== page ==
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Week of 18 September 2017: Be careful how you define your team, part 2

Email Jim at jthompson@taii.com

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Last week we talked about exactly who is defined as part of your team. This was done from the stance of making sure you don't, due to naïve generosity, take on work outside your scope and in the end, do everything poorly. At the same time, you must ward off the outside work without building silos or fortresses that seed discontent.

This week, we will deal with two issues that may come up as you protect your team and strive for excellence in your team's area of responsibility, as well as good relations with all of your coworkers.

Let's start with this situation: your team and you realize you have taken on assignments which you should not have agreed to do. Now you think you are stuck with these forever. Good news--you are not. Call up the person up who dumped their monkey on you and (after pleasantries) say: "We really hoped we could help you out with this assignment, but it is taking away from our core work and is affecting the quality of our outcomes. So, we will be able to do this for you for two more weeks, but by (date certain) we will stop." This person will try to get into what your core work is and what is the definition of quality of your core work. Don't fall for this trap. Block any such conversation and tell them the matter has been decided and that is that. If they have half a brain they know not to go to your boss and try to renegotiate this.

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The other scenario I want to protect you from is the initial act of dumping something on you. The first rule when someone outside your defined team tries to dump something on you is: STALL. Say, "Let me take this up with (our defined team) and see what they say. Then your team discusses it and takes one of the following courses of action: (a) drop it--make the requestor call you back first, or (b) tell them (whether they force a call or you voluntarily call them): "We would like to help you, but we are concerned that taking this on will affect the quality of work demanded in our core mission." Be prepared to define your core mission succinctly and in a way that completely excludes this new work.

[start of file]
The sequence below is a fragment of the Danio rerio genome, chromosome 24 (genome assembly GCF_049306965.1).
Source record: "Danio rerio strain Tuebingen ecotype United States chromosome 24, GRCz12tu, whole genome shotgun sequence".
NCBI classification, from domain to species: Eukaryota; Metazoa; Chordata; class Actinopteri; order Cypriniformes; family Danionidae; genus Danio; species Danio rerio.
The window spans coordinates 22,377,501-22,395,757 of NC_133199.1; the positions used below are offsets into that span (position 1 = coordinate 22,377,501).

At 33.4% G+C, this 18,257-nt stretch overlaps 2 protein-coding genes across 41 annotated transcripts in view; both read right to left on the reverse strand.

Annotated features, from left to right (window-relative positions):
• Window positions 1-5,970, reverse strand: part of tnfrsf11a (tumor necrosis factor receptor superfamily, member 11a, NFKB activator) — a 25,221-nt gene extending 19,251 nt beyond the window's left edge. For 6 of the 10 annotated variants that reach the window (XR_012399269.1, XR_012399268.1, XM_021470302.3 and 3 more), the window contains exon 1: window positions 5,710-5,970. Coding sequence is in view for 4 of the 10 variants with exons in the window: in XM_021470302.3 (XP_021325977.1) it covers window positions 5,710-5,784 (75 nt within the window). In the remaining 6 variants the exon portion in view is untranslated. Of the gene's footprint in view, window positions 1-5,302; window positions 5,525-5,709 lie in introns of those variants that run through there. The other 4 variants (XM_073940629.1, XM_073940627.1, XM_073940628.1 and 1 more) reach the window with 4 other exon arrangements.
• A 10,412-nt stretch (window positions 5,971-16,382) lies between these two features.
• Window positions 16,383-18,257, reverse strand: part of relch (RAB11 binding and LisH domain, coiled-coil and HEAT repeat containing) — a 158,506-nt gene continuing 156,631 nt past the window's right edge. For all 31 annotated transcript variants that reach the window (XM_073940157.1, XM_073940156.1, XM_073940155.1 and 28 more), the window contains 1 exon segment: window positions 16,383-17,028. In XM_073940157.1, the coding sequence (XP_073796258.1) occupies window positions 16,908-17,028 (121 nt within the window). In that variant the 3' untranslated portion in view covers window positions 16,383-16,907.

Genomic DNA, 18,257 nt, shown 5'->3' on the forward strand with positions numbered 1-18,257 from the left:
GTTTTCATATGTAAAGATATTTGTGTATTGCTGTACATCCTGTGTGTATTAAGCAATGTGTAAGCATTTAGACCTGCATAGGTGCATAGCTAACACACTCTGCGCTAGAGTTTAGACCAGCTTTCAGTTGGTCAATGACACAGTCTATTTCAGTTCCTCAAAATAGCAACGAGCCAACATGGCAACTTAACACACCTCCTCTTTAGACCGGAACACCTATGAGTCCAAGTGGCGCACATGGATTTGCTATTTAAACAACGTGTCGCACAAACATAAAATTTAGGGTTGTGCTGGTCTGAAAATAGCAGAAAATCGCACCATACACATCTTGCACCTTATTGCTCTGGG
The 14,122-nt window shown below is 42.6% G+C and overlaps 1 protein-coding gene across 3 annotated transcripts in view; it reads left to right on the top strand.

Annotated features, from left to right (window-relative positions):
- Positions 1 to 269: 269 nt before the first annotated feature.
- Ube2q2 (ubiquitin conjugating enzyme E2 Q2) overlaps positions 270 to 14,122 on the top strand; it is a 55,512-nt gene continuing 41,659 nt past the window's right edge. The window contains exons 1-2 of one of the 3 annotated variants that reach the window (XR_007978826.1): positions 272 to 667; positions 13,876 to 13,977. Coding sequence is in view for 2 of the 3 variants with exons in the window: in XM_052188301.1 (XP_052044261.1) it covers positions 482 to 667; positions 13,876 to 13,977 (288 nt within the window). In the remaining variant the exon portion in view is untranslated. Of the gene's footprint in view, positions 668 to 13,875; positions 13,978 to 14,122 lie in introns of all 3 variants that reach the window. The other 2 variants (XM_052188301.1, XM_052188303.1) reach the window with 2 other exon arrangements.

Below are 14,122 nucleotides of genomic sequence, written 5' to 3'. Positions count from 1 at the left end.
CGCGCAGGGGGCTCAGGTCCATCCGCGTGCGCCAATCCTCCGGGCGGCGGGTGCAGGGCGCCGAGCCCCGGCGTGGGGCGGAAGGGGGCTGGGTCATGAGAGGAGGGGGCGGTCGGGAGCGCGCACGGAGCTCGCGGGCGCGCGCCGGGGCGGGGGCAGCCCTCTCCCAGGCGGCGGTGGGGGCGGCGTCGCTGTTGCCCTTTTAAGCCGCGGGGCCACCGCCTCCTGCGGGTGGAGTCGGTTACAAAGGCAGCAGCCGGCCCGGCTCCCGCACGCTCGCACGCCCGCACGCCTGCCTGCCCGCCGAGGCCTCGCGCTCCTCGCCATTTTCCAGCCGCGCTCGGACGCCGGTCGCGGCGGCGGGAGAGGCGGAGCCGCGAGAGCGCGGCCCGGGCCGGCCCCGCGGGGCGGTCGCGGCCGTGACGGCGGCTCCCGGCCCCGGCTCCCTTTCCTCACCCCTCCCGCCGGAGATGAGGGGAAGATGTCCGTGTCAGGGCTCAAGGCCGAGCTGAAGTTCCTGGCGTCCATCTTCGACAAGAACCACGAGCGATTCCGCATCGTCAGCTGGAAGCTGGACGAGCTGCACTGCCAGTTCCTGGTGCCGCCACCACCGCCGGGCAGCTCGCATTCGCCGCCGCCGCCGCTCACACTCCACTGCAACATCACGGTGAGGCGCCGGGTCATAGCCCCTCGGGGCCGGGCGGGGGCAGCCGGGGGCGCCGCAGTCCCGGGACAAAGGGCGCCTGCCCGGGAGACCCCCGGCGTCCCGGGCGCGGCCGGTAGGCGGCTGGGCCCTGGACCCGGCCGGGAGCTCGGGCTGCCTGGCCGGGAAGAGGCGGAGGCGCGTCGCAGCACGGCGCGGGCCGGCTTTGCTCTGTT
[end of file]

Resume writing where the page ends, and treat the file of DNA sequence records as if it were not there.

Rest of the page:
Never quickly take on new assignments that are outside your scope or core mission.

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The third scenario is that the person who wants to give you work does an end run and goes to your boss. In this case you tell your boss you will have to think about it--don't just take it on because your boss says so. Tell her that you want to think about it and will get back to her. Then really think about it and depending on the circumstances--you'll have to judge these-- you either go back to her or stall, waiting for her to call again. In the meantime, get your arguments ready to fend off this new work (unless it is something you think will enhance your career with your boss). The two things that will almost always work in these arguments is to bring up the quality and schedule of your current workload. If you can succinctly argue that this new work will affect either of these, you have a chance of fending it off, even with your boss.

For safety this week, last week we talked about how the team expands in a safety incident. A refinement of this is for you to ask the professional in charge of containing the safety incident how you can help. He or she will have many essential tasks that do not require special training, but do need to be done. This may be the most important thing you can do.

Be safe and we will talk next week.

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Jim Thompson is back again...with a new book on a taboo subject: the personalities in the pulp & paper industry. Jim has written in the past on many subjects based on his four plus decades in the worldwide pulp and paper industry. This new book is packed full of information valuable to the senior member of the industry as well as the recent entrant. A must for every pulp and paper library.

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Nip Impressions has been honored for Editorial Excellence by winning a Tabbie Award!

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